The Last Supper…at Applebee’s
One of the most interesting stories to provoke outrage last week was the tale of a credit card slip for a restaurant bill that was posted on the internet. There was nothing unusual about the slip itself; just a bill for a little over $30 with a handwritten note to the server: “I give God 10%, why do you get 18?” Since the slip — originally posted for the general entertainment of the internet audience at large went viral - the note writer’s complaint to restaurant management prompted the firing of the server. That’s when the internet audience at large rose up and the whole situation got ugly.
The incident happened on January 25th when Pastor Alois Bell was part of a party of five adults and five children who dined at a St. Louis area Applebee’s after an evening service at the pastor’s storefront ministry. The bill came with an 18% gratuity automatically added due to the size of the party and, according to The Smoking Gun website, the pastor scribbled out the pre-printed gratuity amount and wrote the message heard round the ‘net.
The server was shocked at first, then showed it to a co-worker, who took a photo of the slip and posted it on the web. Several days later, the pastor learned that her note had gone viral and she contacted Applebee’s demanding that everyone involved be fired. The chain apologized to their offended patron, but stopped short of a wholesale firing of staff and management. The server was terminated and then the story, in the pastor’s words “got blown all out of proportion”. The pastor has since apologized for writing the note, expressed embarrassment at the incident, and acknowledged that it was a lapse in her judgment.
Lapse of judgment? Really? Ya think?
At the very least, the note fed the perception — fair or not - that many who profess to be Christians actually display arrogance in their daily lives, when they think they are living a righteous life. The note is a prime example of conduct that I can only label as un-Christian-like. The pastor deserves to suffer every bit of embarrassment that she is feeling.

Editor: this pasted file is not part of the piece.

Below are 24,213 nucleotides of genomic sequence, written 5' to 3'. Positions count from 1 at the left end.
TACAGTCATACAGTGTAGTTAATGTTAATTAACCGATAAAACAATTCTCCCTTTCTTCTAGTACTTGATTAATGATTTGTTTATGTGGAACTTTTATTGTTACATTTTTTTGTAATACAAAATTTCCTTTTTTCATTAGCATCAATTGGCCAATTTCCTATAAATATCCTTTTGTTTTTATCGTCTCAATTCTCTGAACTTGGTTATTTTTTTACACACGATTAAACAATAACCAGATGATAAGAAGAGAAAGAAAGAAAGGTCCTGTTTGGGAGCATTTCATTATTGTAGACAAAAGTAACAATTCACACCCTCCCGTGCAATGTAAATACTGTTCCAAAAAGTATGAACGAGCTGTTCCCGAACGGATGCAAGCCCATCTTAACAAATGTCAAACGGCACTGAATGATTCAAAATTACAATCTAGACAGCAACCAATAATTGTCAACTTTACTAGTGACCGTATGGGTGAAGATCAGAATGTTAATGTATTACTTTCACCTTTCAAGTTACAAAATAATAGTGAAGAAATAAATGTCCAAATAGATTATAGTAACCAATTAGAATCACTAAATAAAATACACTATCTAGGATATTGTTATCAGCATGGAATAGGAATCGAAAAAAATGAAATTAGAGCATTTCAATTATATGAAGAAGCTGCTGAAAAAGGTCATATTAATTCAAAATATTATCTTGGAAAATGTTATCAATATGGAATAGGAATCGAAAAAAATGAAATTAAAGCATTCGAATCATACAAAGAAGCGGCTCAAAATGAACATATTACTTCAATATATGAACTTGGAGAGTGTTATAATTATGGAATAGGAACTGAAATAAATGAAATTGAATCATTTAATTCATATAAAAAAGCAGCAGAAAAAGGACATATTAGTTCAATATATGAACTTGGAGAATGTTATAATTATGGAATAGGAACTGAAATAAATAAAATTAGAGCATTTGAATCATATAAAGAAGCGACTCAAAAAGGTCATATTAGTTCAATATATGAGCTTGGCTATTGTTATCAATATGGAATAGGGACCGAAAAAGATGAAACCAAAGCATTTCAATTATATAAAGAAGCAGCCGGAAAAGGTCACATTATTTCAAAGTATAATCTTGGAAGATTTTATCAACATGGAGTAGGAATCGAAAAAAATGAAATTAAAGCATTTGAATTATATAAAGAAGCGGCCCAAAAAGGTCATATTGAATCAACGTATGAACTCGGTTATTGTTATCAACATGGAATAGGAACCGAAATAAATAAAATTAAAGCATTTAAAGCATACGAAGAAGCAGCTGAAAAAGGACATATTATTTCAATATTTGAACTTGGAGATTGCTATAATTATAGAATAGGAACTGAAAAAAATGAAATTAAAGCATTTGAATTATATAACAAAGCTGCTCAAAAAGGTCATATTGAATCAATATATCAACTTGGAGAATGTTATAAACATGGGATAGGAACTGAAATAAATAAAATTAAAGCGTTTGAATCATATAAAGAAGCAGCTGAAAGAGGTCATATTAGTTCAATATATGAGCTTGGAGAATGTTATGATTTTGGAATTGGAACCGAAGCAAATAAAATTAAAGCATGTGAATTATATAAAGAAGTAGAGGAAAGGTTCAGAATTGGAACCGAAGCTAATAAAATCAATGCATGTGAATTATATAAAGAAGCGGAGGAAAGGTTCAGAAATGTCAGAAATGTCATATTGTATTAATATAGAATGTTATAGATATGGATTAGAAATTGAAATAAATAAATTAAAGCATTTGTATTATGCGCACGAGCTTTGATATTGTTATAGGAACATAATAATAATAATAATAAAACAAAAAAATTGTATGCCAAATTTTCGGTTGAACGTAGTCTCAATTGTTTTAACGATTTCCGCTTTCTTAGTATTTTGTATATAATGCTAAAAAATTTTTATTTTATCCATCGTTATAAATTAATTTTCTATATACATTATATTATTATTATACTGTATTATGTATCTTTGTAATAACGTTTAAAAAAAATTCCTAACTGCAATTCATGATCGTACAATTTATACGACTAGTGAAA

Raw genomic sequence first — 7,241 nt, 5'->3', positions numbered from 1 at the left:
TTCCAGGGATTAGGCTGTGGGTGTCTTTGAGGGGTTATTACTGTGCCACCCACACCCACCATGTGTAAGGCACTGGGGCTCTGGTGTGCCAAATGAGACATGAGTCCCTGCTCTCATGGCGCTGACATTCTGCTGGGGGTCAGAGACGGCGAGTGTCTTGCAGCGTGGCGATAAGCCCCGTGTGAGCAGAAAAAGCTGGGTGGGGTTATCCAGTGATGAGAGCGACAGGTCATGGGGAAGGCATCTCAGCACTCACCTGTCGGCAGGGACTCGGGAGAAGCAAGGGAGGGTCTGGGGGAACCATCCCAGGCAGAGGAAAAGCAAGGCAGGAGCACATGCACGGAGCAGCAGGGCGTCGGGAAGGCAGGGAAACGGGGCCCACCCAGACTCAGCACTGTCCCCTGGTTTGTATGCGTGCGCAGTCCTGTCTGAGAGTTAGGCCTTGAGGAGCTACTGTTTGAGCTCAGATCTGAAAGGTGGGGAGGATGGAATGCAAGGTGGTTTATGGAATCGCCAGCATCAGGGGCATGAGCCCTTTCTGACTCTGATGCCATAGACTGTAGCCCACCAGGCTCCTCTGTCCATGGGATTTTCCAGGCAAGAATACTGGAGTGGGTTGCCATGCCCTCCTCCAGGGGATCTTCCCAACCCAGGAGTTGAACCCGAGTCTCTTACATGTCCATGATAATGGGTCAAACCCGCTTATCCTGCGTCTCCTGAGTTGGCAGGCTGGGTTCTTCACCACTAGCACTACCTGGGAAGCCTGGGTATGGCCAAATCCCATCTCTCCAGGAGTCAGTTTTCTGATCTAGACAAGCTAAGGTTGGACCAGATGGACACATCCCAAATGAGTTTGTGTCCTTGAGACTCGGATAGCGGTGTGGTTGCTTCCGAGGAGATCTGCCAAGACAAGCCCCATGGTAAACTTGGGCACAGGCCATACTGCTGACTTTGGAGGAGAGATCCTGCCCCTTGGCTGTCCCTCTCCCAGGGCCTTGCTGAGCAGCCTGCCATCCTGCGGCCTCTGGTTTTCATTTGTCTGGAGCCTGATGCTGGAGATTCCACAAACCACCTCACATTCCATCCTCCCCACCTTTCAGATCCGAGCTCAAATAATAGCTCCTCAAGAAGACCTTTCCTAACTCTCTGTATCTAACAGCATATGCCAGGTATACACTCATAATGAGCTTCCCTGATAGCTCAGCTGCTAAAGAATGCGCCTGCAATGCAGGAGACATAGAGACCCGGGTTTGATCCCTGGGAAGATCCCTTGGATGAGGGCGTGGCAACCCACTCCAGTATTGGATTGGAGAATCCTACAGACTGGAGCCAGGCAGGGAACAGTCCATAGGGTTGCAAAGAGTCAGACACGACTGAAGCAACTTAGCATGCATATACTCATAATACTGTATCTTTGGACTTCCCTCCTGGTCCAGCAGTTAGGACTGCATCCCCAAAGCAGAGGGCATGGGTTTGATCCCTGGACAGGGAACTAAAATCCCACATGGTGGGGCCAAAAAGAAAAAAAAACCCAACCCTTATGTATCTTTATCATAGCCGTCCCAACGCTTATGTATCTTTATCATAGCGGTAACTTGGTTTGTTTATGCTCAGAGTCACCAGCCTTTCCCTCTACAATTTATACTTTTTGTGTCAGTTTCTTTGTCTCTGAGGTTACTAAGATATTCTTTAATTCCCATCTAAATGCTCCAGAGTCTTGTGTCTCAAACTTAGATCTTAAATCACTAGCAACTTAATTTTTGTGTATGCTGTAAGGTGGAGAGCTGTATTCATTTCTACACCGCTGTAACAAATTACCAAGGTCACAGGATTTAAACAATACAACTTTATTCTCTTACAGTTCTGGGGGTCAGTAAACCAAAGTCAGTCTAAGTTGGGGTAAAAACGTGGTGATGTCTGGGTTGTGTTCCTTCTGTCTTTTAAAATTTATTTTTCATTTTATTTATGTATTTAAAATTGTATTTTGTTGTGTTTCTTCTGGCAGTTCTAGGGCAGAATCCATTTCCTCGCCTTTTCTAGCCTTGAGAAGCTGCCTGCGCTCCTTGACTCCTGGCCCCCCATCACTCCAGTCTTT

Still, I can imagine that many Christians, if confronted with this situation, would have turned their gaze heavenward and asked for divine guidance with the traditional hypothetical query, “What would Jesus do?” Indeed, let’s analyze what could have happened if Jesus and his disciples held the Last Supper at Applebee’s. Would the incident have played out like the current scandal?
Well, first of all, I will stick my neck out and daresay that since Jesus was a rabbi, he would probably pass on ordering the Applebee’s Riblets Basket. Ditto for the shrimp toppings currently offered on the chain's steak entrees. Once again the party would have been given a check with a pre-printed tip (as determined by company policy regarding automatic gratuities for parties larger than eight customers). Again, I’m guessing that Christ and company would have taken the high road of humility, erred on the side of caution, and PAID THE TIP without all the drama! Either that, or the disciples would have excused themselves one-by-one to go to the restroom, and sneak out of the restaurant, leaving the Messiah stuck for the whole bill…but I digress.